[Footnote 11: Medical Observations and Inquiries, Vol. III. p. 257.]

In some of the symptoms which appeared in this case, an agreement is observable between it and those cases which are mentioned in the beginning of these pages. The weakened state of both arms; the power first lessening in one arm, and then in a similar manner in the other arm; the affection of the speech; the difficulty in chewing and in swallowing; as well as of retaining, or freely discharging, the spittle; the convulsive motions of the body; and the unimpaired state of the intellects; constitute such a degree of accordance as, although it may not mark an identity of disease, serves at least to show that nearly the same parts were the seat of the disease in both instances. Thus we attain something like confirmation of the supposed proximate cause, and of one of the assumed occasional causes.

Whilst conjecturing as to the cause of this disease, the following collected observations on the effects of injury to the medulla spinalis, by Sir Everard Home, become particularly deserving of attention. It thence appears, that none of the characteristic symptoms of this malady are produced by compression, laceration, or complete division of the medulla spinalis.

"Pressure upon the medulla spinalis of the neck, by coagulated blood, produced paralytic affections of the arms and legs; all the functions of the internal organs were carried on for thirty-five days, but the urine and stools passed involuntarily[12].

[Footnote 12: A coagulum of blood, the thickness of a crown-piece, was found lying upon the external surface of the dura-matral covering of the medulla spinalis, extending from the fourth vertebra colli to the second vertebra dorsi. The medulla spinalis itself was uninjured.]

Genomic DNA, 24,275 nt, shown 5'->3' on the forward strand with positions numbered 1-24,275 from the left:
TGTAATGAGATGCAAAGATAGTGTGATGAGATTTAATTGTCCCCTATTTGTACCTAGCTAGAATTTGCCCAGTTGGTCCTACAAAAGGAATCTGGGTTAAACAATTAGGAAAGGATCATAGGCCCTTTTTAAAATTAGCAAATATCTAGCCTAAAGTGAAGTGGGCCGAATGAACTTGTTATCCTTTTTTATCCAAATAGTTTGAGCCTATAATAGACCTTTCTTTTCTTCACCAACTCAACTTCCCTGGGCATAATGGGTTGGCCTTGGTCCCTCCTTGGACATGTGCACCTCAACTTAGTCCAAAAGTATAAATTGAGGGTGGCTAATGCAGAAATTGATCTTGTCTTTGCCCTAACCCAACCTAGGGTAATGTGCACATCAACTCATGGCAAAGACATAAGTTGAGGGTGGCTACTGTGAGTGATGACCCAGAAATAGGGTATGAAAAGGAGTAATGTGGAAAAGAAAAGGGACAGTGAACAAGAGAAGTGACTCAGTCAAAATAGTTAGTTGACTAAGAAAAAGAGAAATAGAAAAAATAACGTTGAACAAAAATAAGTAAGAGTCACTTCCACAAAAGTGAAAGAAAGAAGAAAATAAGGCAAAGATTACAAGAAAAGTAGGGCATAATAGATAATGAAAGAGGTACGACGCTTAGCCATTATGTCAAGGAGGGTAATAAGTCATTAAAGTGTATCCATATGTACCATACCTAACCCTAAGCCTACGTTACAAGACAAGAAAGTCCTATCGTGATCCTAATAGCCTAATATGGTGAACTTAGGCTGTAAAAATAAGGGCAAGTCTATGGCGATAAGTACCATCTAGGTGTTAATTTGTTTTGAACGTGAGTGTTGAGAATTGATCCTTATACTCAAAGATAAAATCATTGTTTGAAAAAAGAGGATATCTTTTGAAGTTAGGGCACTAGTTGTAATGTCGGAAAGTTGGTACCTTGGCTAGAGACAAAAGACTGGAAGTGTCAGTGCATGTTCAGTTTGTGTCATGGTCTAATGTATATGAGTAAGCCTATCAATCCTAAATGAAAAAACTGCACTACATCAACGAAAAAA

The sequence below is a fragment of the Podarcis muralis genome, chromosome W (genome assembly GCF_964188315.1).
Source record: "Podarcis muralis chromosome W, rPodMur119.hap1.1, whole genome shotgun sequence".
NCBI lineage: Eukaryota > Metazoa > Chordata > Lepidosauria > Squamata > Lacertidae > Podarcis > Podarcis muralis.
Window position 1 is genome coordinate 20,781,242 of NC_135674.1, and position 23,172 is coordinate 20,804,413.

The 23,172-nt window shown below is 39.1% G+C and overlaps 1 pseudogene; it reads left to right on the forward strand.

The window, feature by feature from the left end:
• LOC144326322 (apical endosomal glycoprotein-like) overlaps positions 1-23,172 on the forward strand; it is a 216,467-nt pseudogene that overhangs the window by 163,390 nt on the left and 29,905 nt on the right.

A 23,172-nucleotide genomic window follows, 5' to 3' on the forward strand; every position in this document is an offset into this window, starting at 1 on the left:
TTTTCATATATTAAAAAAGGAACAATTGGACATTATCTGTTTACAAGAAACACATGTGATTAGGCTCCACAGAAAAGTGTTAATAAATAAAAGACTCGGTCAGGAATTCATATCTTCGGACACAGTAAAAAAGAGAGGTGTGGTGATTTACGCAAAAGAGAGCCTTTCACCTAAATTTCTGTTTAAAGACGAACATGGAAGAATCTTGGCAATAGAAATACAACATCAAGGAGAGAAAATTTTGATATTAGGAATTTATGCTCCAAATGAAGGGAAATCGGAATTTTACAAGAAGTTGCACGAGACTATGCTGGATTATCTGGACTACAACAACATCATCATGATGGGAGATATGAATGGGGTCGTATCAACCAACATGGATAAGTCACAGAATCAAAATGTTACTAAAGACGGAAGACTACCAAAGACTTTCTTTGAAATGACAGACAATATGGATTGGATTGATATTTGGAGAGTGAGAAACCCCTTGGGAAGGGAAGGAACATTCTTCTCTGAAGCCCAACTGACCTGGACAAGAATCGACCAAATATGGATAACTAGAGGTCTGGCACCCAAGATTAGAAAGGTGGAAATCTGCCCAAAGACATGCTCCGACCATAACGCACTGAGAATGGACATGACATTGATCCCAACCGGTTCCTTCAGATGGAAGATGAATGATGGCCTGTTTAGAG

"Blood extravasated in the central part of the medulla, in the neck, was attended with paralytic affection of the legs, but not of the arms[13].

[Footnote 13: The sixth and seventh vertebra colli were dislocated, the medulla spinalis, externally, was uninjured; but in the centre of its substance, just at that part, there was a coagulum of blood nearly two inches in length.]

"In a case where the substance of the medulla was lacerated in the neck, there was a paralysis in all the parts below the laceration, the lining of the oesophagus was so sensible, that solids could not be swallowed, on account of the pain they occasioned[14].

[Footnote 14: The seventh vertebra colli was fractured, and the medulla spinalis passing through it, was lacerated and compressed.]

"When the medulla of the back was completely divided, there was momentary loss of sight, loss of memory for fifteen minutes, and permanent insensibility in all the lower parts of the body. The skin above the division of the spinal marrow perspired, that below did not. The wounded spinal marrow appeared to be extremely sensible[15]." Philosophical Transactions, 1816, p. 485.